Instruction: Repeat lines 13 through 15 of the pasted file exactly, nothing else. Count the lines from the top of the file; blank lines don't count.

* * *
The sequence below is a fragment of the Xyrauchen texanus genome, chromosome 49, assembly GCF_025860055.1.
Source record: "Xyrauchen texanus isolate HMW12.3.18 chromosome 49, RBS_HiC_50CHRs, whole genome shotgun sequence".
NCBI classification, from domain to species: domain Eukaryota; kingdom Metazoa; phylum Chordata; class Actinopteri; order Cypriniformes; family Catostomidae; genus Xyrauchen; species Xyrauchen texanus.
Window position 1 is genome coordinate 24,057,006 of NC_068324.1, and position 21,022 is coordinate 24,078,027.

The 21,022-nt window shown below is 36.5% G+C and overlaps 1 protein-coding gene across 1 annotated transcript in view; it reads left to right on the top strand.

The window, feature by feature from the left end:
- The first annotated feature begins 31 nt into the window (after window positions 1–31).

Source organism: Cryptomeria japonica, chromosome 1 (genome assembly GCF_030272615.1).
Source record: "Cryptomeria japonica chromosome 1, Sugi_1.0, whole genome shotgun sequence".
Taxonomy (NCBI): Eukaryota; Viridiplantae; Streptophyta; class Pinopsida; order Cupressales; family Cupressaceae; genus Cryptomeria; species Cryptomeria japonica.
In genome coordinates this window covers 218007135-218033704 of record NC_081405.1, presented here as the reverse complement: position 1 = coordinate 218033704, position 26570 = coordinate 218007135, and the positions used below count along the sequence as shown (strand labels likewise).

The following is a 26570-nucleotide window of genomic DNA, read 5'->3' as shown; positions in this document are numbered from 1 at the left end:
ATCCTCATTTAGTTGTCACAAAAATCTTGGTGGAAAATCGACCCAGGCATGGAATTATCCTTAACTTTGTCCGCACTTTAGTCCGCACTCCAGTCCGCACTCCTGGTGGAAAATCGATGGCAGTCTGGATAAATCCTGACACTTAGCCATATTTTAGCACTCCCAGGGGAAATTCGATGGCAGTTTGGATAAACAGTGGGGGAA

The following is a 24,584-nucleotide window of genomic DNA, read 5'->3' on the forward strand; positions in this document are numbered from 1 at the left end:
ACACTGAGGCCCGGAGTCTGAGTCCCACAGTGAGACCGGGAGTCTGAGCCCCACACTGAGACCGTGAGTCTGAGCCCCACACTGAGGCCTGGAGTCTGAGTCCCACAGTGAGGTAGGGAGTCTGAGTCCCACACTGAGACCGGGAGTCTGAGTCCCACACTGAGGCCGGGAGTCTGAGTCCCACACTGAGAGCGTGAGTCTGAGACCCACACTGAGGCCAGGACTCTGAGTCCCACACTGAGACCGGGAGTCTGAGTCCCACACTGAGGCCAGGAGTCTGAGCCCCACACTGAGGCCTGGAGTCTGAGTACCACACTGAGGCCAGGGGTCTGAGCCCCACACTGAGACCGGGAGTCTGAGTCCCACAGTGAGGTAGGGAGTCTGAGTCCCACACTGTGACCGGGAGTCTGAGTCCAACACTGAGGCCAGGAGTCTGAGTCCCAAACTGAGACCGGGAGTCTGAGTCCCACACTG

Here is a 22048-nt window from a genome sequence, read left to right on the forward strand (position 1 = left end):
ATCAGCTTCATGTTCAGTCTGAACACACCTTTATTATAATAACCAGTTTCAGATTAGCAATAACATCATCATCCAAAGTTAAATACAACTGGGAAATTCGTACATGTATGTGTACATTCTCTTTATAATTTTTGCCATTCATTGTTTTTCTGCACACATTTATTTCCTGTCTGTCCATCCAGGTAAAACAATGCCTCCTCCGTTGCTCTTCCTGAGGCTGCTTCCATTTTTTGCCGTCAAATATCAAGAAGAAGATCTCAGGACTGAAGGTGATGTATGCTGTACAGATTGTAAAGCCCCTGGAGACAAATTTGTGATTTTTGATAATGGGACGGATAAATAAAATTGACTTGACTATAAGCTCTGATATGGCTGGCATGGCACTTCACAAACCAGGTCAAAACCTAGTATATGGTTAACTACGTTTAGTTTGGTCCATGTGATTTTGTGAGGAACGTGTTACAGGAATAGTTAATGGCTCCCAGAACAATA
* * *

ATCCTCATTTAGTTGTCACAAAAATCTTGGTGGAAAATCGACCCAGGCATGGAATTATCCTTAACTTTGTCCGCACTTTAGTCCGCACTCCAGTCCGCACTCCTGGTGGAAAATCGATGGCAGTCTGGATAAATCCTGACACTTAGCCATATTTTAGCACTCCCAGGGGAAATTCGATGGCAGTTTGGATAAACAGTGGGGGAA

The following is a 24,584-nucleotide window of genomic DNA, read 5'->3' on the forward strand; positions in this document are numbered from 1 at the left end:
ACACTGAGGCCCGGAGTCTGAGTCCCACAGTGAGACCGGGAGTCTGAGCCCCACACTGAGACCGTGAGTCTGAGCCCCACACTGAGGCCTGGAGTCTGAGTCCCACAGTGAGGTAGGGAGTCTGAGTCCCACACTGAGACCGGGAGTCTGAGTCCCACACTGAGGCCGGGAGTCTGAGTCCCACACTGAGAGCGTGAGTCTGAGACCCACACTGAGGCCAGGACTCTGAGTCCCACACTGAGACCGGGAGTCTGAGTCCCACACTGAGGCCAGGAGTCTGAGCCCCACACTGAGGCCTGGAGTCTGAGTACCACACTGAGGCCAGGGGTCTGAGCCCCACACTGAGACCGGGAGTCTGAGTCCCACAGTGAGGTAGGGAGTCTGAGTCCCACACTGTGACCGGGAGTCTGAGTCCAACACTGAGGCCAGGAGTCTGAGTCCCAAACTGAGACCGGGAGTCTGAGTCCCACACTG